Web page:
Over the past decade, purchases of private insurance for long-term services and supports have declined; a new study proposes three new options and estimates their costs and distributional effects.

Published Nov. 15, 2015 in Health Affairs
by Melissa M. Favreault, Howard Gleckman and Richard W. Johnson

Abstract

About half of older Americans will need a high level of assistance with routine activities for a prolonged period of time. This help is commonly referred to as long-term services and supports (LTSS). Under current policies, these individuals will fund roughly half of their paid care out of pocket. Partly as a result of high costs and uncertainty, relatively few people purchase private long-term care insurance or save sufficiently to fully finance LTSS; many will eventually turn to Medicaid for help. To show how policy changes could expand insurance’s role in financing these needs, we modeled several new insurance options. Specifically, we looked at a front-end-only benefit that provides coverage relatively early in the period of disability but caps benefits, a back-end benefit with no lifetime limit, and a combined comprehensive benefit. We modeled mandatory and voluntary versions of each option, and subsidized and unsubsidized versions of each voluntary option. We identified important differences among the alternatives, highlighting relevant trade-offs that policy makers can consider in evaluating proposals. If the primary goal is to significantly increase insurance coverage, the mandatory options would be more successful than the voluntary versions. If the major aim is to reduce Medicaid costs, the comprehensive and back-end mandatory options would be most beneficial.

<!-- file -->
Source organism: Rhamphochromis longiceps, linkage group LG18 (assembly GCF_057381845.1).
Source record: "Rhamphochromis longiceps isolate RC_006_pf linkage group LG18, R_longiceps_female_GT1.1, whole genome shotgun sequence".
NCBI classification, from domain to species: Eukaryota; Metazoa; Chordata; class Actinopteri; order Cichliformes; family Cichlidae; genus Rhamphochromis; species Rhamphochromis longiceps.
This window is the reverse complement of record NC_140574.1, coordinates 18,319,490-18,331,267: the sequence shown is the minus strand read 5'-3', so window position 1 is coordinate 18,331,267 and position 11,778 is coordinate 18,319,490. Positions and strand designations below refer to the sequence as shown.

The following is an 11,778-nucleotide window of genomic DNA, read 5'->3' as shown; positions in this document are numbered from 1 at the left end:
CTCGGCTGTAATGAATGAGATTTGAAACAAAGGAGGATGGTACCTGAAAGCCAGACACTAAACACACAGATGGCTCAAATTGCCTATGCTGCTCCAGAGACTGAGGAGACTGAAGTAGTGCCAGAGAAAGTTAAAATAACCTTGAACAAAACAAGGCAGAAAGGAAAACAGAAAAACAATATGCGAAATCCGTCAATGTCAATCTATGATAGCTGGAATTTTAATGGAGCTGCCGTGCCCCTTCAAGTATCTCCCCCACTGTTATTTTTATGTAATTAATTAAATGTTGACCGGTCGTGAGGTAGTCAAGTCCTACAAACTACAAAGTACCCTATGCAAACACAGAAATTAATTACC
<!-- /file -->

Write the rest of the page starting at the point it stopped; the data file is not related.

Many older Americans need long-term services and supports (LTSS) to help them with basic activities that they cannot complete on their own because of chronic illness or disability. In 2011, 7.7 million adults ages sixty-five and older received help with activities of daily living (ADLs), which include such tasks as bathing, dressing, eating, using the toilet, and getting out of bed. About 6 million adults in the same age group—nearly one-sixth of that population—have severe LTSS needs, requiring help with at least two ADLs for ninety or more days or having severe cognitive impairment.

LTSS needs will grow over time as the population ages. Urban Institute projections indicate that the number of older Americans with severe LTSS needs will increase 140 percent between 2015 and 2055, reaching 15.1 million. Over the same period, there will be an 80 percent increase in the US population ages sixty-five and older and a 190 percent increase in the population ages eighty-five and older.